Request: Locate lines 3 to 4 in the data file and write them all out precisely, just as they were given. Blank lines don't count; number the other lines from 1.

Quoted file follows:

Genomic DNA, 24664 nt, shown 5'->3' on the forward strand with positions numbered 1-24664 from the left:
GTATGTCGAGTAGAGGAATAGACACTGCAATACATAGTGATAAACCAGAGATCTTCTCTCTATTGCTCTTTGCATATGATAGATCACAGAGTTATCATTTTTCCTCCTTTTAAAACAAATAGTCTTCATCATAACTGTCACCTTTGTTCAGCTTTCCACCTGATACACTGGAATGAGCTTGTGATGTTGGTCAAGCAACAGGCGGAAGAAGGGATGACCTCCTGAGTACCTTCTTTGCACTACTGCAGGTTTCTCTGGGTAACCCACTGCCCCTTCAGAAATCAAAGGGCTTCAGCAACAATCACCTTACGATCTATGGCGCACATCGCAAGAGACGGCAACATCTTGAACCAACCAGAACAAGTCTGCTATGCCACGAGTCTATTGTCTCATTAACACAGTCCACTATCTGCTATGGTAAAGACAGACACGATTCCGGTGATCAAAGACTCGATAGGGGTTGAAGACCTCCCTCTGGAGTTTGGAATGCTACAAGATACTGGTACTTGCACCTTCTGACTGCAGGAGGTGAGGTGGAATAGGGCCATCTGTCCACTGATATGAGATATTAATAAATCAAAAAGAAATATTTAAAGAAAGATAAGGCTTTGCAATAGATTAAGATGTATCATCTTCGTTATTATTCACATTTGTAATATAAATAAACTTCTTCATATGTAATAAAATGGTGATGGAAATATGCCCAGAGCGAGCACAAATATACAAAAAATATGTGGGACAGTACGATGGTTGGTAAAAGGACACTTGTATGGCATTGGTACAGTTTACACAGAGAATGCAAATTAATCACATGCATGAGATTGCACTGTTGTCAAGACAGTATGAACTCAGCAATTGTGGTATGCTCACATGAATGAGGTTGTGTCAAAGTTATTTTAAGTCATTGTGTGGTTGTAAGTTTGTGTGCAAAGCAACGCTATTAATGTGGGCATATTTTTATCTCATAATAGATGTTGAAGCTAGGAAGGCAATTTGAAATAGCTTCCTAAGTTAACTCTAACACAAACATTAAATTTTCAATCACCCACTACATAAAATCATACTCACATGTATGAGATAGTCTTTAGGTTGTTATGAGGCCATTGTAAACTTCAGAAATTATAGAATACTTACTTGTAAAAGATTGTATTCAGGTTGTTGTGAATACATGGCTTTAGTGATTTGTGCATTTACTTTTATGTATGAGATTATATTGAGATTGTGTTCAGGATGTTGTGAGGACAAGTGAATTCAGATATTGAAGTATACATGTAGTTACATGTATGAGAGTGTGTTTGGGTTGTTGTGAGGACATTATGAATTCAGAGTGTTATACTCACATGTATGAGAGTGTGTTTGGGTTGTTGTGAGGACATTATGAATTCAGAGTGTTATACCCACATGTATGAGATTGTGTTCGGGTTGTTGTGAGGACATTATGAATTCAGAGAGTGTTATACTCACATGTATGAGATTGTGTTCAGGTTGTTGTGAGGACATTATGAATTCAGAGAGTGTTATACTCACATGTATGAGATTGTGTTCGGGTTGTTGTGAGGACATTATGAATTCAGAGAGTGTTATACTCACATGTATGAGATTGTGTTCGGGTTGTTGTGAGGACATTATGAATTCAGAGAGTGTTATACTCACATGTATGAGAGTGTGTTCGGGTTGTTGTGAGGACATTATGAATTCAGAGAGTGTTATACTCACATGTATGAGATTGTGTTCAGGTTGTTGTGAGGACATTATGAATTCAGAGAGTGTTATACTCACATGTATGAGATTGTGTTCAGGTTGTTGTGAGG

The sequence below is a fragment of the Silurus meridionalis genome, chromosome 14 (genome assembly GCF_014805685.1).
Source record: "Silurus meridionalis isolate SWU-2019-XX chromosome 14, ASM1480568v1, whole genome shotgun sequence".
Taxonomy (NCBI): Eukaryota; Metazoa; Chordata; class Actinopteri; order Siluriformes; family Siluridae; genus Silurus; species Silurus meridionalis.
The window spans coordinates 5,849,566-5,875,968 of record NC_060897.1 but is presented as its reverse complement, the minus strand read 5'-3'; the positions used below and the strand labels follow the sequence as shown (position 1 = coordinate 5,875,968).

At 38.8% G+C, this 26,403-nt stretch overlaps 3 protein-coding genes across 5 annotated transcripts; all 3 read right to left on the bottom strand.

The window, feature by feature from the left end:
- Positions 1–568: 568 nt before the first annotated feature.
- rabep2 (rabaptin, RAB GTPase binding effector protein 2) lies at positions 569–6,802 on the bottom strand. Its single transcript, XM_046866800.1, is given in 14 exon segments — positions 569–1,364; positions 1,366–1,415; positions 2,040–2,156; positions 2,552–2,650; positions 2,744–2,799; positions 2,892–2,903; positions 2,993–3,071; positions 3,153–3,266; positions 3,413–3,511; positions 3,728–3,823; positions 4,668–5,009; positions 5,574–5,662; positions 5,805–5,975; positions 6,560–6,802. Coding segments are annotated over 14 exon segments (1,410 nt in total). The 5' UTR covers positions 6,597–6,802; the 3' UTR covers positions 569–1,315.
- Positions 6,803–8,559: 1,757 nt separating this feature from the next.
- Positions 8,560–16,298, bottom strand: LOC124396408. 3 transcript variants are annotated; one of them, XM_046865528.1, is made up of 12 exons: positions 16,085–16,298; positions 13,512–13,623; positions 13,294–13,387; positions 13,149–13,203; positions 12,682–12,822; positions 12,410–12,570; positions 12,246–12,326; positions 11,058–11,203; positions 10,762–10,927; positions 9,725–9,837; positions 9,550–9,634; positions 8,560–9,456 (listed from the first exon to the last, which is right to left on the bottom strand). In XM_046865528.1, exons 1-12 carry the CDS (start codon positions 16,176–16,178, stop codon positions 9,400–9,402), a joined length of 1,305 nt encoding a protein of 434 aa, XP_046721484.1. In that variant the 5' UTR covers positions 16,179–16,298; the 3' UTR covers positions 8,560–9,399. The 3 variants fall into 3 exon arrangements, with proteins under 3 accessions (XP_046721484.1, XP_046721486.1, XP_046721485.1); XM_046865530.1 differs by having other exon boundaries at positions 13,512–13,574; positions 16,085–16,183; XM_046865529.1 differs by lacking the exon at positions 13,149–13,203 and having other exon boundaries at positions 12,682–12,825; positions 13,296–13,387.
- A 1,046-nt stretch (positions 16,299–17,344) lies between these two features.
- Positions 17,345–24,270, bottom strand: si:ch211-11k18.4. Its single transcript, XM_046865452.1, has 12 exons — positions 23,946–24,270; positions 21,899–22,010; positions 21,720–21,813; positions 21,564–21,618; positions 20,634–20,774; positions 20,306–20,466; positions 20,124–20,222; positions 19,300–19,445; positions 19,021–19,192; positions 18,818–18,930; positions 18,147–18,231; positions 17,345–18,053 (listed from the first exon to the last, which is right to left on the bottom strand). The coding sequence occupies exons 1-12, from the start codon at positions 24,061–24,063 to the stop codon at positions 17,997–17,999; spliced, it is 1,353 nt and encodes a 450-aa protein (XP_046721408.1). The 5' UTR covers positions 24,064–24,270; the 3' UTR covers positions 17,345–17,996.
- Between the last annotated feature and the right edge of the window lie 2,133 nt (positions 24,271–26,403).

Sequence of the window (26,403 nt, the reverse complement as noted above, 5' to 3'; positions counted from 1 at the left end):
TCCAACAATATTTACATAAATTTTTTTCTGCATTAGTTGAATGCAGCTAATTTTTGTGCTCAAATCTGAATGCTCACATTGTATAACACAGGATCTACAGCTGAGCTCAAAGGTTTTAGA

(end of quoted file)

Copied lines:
The sequence below is a fragment of the Silurus meridionalis genome, chromosome 14 (genome assembly GCF_014805685.1).
Source record: "Silurus meridionalis isolate SWU-2019-XX chromosome 14, ASM1480568v1, whole genome shotgun sequence".